Many authors have pointed out that
scavenging on human bodies may have accustomed wolves to eating human flesh,
Clarke among them. This mechanism is so well known to play an important role in
wolves' getting used to eating livestock that in the 1980s livestock breeders in
certain states of the USA who left carcasses lying around in the field were not
reimbursed for wolf depredation.
So-called "sieges by wolves" of human
settlements in times of famine correspond to situations in which human carrion
must have been abundant, people weak and other food scarce. This scarcity of
other food rendered garbage heaps even more important food resources than they
already were and still are for many European wolves, who therefore gathered
around towns, villages and hamlets.
Humans were perhaps not as abundant,
but often as defenceless as their sheep in Europe through the middle ages and
into the 19th century. It would not seem more than logical that
wolves should have exploited this food resource. Other predators certainly do
and the myth of no wolves ever attacking or eating humans has sufficiently dealt
with in the only literature source I shall list that is not directly about the
Beast : Mech and Boitani.
Anthropophagous "Beasts" have
repeatedly shown quite normal predatory behaviour, apart from the unconventional
choice of prey species. Indeed, they attack mostly the weaker and isolated
individuals. On a total of slightly over a hundred recorded victims, the Beast
of Gévaudan killed only one adult man, all the other ones being women and
children. A "beast" around Kessel, in the province of Limburg in The
Netherlands, killed exclusively children (11 in total) in 1810 and 1811. Both
"our" beast and the latter one detached the heads from certain victims.
The Beast of the Gévaudan would seem
to have had a predilection for the neck, the shoulders and the breast. Yet it
was also reported to come back to its victims when it could and one body was
eaten so entirely that the priest refused to draw up the sepulture certificate.
This resembles to normal predatory behaviour. The Kessel beast's peculiarity was
that it did not eat its victims' bowels, usually a prized delicacy among
predators. In both cases, being chased away from their victims and the latter
being taken away would logically incite them to kill more individuals. In a
natural situation, part of a carcass is always lost to scavengers such as the
fox and the vulture, but more of it can be used by the initial predator.
Castres, after describing the scarcity
of the human population of the Gévaudan region, relates (translation Johan
"The preceding years have been
particularly harsh, there have been the inevitable famines, as people have
always known them, although they are less severe than they have sometimes been ;
people die of starvation and cold, but these are mostly poor wretches, tramps.
On the other hand, the cattle have suffered dearly from diseases. Animals have
died by the thousands, a school has even been founded to train veterinarians to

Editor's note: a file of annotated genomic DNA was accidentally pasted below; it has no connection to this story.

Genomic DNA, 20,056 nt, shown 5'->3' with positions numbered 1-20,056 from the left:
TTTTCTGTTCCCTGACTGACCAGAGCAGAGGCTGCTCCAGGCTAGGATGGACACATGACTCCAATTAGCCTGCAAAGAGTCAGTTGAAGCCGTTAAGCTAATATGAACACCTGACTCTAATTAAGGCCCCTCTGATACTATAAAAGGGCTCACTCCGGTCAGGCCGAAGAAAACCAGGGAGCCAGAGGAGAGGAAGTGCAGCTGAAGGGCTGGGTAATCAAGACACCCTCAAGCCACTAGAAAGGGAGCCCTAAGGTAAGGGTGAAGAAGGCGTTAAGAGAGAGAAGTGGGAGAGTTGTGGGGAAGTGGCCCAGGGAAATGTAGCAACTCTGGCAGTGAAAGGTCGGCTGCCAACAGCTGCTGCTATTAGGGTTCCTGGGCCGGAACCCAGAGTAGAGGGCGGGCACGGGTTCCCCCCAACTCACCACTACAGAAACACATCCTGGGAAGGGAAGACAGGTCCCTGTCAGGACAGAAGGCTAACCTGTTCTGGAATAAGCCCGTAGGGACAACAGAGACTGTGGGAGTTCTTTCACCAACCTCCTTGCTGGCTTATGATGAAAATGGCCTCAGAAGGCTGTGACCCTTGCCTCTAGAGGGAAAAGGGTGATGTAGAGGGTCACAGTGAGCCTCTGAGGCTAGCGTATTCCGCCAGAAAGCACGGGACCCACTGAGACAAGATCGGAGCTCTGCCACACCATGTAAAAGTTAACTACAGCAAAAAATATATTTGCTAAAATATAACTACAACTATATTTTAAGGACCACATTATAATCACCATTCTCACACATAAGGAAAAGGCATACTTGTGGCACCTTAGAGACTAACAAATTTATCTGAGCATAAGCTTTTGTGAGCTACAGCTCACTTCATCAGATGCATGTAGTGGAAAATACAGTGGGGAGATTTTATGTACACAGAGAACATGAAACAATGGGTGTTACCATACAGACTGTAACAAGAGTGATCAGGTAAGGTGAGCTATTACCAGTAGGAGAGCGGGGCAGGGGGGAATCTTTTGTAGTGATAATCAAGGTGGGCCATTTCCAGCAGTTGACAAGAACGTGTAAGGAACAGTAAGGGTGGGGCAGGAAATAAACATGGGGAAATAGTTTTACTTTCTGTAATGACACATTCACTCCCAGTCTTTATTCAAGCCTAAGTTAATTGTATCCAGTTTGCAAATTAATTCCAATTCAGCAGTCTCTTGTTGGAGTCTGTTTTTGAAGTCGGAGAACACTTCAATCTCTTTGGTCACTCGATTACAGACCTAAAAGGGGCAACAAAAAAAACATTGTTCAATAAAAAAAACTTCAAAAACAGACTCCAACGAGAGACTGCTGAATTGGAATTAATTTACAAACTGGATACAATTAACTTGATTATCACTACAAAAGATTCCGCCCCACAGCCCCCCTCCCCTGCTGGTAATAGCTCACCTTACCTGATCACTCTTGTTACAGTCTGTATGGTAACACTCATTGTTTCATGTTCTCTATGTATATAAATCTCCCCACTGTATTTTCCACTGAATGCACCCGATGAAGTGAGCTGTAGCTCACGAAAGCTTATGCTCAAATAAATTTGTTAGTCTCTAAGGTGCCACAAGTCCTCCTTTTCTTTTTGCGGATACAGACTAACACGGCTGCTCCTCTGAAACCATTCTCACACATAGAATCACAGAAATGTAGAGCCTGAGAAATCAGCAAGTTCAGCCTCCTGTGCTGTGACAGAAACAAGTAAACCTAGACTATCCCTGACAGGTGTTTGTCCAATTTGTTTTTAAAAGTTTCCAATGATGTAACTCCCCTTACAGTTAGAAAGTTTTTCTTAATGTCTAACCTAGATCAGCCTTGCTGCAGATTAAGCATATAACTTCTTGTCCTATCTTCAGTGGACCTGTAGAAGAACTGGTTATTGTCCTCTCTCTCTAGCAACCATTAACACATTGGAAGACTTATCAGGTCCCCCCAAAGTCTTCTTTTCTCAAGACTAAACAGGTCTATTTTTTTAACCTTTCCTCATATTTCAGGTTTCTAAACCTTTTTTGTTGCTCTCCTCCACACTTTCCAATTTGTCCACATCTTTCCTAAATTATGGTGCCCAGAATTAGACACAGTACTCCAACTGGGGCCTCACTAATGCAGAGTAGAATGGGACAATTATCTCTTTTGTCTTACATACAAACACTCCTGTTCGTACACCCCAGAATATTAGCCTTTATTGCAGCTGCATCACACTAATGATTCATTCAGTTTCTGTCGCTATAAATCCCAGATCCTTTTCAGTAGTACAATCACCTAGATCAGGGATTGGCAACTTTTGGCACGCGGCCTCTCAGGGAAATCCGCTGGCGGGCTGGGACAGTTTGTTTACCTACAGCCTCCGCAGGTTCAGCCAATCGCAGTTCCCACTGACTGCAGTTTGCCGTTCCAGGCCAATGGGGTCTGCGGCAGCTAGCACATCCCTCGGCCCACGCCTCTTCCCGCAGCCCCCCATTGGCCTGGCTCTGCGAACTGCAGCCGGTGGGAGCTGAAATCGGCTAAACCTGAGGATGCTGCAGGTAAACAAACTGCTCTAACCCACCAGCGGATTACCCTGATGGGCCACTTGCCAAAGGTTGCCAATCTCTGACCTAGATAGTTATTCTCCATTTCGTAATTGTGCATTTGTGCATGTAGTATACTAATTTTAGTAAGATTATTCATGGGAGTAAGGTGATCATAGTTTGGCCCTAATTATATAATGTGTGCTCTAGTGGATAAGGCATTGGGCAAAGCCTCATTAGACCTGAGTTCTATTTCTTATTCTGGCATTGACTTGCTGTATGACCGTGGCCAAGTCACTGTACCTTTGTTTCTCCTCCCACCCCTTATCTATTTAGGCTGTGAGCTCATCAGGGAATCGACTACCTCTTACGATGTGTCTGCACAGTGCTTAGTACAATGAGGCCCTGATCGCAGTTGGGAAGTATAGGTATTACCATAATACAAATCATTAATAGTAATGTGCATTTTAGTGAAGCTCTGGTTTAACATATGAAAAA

fight them." (the first veterinarian academy in France, in Lyon; JT).
"But this hasn't kept the herds from
diminishing severely. The sheep have been replaced by one or two cows; the
village's animals are hardly pastured together anymore (most likely for fear of
contamination; JT), the little shepherds disperse into the mountains, each ones
busies himself with his beasts".
Vulnerability of flocks
The livestock left are thus more
susceptible to attacks and so are their shepherds. A study of the relationships
between husbandry methods and sheep losses to canine predators in Kansas showed
that herds of less than 50 head were found to have a rate of loss nearly twice
as high as those of 300 and over. Moreover, cows are more difficult prey for
wolves than sheep.
Livestock being scarce, peasants
possibly hunted (poached) on a larger scale, so that the game population may
have been at a low as well.
Human and livestock carrion has
abounded for some time, especially in winter, as had the all-but-dead poor, and
otherwise food was scarce for all.
In other words, the situation is one
of ecological stress, and the factors which may lead a predator to venture into
this unusual feeding niche, drawing upon humans as a food resource, are there.
The affair of the Beast officially
starts in june 1764. Attacks had been reported earlier, but poor communication
had kept these from being connected with one another. It has, therefore,
probably really started in spring, when the winter stock of tramps dead or dying
of cold or hunger or both is depleted. These tramps would hardly have been
reported as attack cases and registered in the parish records if their
disappearance were noticed at all. With the end of the cold season a predator
specialized in this type of quarry would have had to look elsewhere for food.
Tender youth, tough luck
Livestock, mostly in their stables in
winter, started roaming the mountainside again. With them their shepherds,
mostly children. Castres quotes Antoine de Beauterne (one of a sequence of
officials dispatched to the area by the King to organize the chase of the Beast)
as saying that people were still severely undernourished, to the point where
peasants recruited for the battues fainted repeatedly. What to think of the
infant shepherds the Beast encountered?
They were the most logical prey for a
predator which for one reason or another had got the taste of human flesh. Both
animals killed as "the beast" were adults apparently in full health, so this
habit must have come about some way, my hypothesis being one of the
possibilities. Only one adult man was among the 100-odd victims, all the others
were children and women, nearly always attacked when they were alone.